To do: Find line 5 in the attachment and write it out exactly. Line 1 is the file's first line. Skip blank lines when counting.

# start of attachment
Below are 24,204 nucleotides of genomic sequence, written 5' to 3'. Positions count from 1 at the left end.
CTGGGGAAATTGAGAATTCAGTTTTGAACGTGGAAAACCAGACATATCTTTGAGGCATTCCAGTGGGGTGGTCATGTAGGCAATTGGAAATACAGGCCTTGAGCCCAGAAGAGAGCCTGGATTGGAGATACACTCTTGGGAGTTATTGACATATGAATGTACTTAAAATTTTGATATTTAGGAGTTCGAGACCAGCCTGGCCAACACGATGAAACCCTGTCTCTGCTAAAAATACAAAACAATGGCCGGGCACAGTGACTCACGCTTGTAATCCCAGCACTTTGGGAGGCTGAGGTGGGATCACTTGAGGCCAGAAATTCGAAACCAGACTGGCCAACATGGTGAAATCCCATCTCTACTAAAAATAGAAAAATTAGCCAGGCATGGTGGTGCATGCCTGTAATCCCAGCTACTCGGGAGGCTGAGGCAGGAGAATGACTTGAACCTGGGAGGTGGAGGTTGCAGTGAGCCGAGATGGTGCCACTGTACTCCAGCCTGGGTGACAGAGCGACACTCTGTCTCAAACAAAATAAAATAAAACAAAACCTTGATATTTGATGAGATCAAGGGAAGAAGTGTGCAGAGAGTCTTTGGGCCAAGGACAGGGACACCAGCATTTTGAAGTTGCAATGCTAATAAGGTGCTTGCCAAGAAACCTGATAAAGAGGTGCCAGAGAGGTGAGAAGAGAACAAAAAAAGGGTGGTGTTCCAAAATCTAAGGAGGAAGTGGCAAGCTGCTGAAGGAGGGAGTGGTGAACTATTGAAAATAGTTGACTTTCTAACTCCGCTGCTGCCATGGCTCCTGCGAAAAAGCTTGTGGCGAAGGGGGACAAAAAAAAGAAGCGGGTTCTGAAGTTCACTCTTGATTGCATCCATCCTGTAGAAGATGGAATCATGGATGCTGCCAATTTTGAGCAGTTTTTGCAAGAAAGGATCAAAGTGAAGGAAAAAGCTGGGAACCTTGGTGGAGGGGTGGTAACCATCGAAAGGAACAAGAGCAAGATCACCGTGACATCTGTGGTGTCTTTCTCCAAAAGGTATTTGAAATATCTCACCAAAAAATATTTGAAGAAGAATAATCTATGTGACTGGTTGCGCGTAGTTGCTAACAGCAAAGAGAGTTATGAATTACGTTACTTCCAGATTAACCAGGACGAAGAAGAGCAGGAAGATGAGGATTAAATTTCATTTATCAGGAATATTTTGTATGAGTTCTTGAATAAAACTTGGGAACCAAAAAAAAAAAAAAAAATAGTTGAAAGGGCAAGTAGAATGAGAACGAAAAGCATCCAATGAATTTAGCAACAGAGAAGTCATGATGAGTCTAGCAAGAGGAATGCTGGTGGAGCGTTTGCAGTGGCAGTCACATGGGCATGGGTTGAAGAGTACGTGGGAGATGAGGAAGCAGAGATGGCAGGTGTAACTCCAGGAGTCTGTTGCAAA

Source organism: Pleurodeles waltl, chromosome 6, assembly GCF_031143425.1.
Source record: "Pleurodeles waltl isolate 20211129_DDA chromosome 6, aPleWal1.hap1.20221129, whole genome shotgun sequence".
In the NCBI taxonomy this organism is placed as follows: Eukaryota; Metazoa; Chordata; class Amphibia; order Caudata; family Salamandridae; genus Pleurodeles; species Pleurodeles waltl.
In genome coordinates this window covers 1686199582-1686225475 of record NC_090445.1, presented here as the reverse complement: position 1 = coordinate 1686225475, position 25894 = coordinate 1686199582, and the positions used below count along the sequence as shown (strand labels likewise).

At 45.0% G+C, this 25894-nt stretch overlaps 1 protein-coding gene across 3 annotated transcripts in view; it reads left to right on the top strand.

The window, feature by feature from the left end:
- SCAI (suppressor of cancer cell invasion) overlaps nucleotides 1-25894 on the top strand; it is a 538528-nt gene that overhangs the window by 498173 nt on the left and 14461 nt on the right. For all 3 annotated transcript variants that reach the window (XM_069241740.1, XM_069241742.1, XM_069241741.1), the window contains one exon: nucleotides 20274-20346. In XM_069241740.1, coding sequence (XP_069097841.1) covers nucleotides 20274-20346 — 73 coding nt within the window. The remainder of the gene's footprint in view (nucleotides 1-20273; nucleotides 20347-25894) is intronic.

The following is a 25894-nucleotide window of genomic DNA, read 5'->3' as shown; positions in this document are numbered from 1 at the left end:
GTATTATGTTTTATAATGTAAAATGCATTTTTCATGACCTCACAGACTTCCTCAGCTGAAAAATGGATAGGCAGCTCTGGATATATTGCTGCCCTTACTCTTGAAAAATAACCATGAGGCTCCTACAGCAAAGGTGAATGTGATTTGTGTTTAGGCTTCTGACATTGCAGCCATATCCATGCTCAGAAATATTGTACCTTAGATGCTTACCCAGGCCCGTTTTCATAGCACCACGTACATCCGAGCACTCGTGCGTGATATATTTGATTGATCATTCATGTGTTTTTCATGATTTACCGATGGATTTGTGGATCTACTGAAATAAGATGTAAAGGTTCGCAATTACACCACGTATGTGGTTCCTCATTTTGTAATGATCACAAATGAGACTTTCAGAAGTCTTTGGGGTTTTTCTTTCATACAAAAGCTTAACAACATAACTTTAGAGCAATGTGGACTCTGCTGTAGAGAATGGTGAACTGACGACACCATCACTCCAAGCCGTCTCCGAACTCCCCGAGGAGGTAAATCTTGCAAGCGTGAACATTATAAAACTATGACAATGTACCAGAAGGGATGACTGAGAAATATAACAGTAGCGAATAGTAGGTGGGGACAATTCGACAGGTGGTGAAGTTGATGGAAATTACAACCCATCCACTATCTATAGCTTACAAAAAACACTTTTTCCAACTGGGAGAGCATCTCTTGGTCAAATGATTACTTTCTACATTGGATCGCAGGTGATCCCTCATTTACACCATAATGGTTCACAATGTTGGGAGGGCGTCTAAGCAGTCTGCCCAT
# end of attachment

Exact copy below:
In the NCBI taxonomy this organism is placed as follows: Eukaryota; Metazoa; Chordata; class Amphibia; order Caudata; family Salamandridae; genus Pleurodeles; species Pleurodeles waltl.